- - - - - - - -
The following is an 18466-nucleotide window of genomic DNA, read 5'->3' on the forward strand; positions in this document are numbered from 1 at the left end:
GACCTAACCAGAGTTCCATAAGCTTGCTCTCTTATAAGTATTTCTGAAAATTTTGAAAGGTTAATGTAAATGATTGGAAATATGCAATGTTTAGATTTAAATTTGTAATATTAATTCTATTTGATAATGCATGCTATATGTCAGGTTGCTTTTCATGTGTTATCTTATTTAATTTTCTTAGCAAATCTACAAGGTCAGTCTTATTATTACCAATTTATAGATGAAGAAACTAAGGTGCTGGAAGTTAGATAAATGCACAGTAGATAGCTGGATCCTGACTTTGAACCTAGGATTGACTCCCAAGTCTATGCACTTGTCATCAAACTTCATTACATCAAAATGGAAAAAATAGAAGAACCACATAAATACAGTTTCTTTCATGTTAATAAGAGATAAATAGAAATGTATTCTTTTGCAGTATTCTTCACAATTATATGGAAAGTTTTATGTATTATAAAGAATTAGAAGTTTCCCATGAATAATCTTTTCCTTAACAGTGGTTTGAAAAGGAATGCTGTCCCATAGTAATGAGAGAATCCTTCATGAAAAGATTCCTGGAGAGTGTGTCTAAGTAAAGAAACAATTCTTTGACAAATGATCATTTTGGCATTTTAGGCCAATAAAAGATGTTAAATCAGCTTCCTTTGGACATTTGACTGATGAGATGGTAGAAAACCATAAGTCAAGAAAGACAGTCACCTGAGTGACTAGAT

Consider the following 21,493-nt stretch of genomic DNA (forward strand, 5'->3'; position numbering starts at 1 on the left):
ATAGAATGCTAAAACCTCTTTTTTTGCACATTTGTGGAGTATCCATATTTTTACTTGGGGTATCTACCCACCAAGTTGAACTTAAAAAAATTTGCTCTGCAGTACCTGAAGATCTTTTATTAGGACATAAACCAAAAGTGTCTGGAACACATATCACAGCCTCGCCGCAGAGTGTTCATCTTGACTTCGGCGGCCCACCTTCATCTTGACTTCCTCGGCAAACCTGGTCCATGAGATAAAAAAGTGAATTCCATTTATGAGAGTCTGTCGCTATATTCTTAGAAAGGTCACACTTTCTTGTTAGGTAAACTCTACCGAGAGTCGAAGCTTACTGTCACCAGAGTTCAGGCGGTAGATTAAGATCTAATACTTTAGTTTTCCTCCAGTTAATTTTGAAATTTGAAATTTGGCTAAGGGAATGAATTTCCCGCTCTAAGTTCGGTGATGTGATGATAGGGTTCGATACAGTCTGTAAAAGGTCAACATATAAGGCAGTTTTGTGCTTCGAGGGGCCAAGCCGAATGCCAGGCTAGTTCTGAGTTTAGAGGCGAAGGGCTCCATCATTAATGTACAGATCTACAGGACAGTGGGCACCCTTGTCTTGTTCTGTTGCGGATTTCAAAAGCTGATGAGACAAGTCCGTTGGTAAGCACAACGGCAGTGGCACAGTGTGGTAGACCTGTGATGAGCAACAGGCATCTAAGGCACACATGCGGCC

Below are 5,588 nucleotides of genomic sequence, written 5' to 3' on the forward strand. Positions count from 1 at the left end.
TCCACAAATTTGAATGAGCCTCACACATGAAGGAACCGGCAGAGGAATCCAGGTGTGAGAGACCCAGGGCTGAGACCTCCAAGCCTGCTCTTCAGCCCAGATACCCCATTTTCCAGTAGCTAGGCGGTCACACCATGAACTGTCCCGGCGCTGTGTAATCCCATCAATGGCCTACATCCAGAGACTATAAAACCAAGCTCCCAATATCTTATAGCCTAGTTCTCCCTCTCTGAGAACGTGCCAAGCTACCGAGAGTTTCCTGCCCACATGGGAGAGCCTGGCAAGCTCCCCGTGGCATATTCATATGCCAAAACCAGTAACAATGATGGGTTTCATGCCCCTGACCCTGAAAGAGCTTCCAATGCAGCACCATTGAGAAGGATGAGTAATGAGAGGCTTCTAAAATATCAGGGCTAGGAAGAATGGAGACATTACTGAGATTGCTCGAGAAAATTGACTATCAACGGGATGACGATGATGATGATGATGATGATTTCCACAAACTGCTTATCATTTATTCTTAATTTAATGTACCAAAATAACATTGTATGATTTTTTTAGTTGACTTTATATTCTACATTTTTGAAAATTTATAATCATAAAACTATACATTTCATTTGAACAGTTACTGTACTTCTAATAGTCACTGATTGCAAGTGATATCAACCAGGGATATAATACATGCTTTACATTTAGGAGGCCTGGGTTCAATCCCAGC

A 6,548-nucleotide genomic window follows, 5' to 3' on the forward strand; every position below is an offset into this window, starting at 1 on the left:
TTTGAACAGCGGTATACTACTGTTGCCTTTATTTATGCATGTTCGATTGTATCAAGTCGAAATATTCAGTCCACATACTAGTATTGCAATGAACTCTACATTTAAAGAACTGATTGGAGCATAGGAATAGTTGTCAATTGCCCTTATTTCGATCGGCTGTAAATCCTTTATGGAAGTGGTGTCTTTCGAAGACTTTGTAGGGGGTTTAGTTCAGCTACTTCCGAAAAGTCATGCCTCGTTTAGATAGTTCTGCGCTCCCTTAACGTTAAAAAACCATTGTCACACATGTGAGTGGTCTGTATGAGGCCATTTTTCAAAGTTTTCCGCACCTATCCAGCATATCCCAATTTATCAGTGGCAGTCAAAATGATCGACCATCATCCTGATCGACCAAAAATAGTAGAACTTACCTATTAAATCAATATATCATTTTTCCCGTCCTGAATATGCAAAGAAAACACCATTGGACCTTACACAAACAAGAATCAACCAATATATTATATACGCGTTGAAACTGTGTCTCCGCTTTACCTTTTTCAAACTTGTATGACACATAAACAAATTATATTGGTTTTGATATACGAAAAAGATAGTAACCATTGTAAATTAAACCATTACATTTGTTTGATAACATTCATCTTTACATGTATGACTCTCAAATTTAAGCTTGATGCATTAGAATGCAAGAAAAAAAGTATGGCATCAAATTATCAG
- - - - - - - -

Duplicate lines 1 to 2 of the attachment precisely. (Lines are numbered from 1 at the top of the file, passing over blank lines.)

The following is an 18466-nucleotide window of genomic DNA, read 5'->3' on the forward strand; positions in this document are numbered from 1 at the left end:
GACCTAACCAGAGTTCCATAAGCTTGCTCTCTTATAAGTATTTCTGAAAATTTTGAAAGGTTAATGTAAATGATTGGAAATATGCAATGTTTAGATTTAAATTTGTAATATTAATTCTATTTGATAATGCATGCTATATGTCAGGTTGCTTTTCATGTGTTATCTTATTTAATTTTCTTAGCAAATCTACAAGGTCAGTCTTATTATTACCAATTTATAGATGAAGAAACTAAGGTGCTGGAAGTTAGATAAATGCACAGTAGATAGCTGGATCCTGACTTTGAACCTAGGATTGACTCCCAAGTCTATGCACTTGTCATCAAACTTCATTACATCAAAATGGAAAAAATAGAAGAACCACATAAATACAGTTTCTTTCATGTTAATAAGAGATAAATAGAAATGTATTCTTTTGCAGTATTCTTCACAATTATATGGAAAGTTTTATGTATTATAAAGAATTAGAAGTTTCCCATGAATAATCTTTTCCTTAACAGTGGTTTGAAAAGGAATGCTGTCCCATAGTAATGAGAGAATCCTTCATGAAAAGATTCCTGGAGAGTGTGTCTAAGTAAAGAAACAATTCTTTGACAAATGATCATTTTGGCATTTTAGGCCAATAAAAGATGTTAAATCAGCTTCCTTTGGACATTTGACTGATGAGATGGTAGAAAACCATAAGTCAAGAAAGACAGTCACCTGAGTGACTAGAT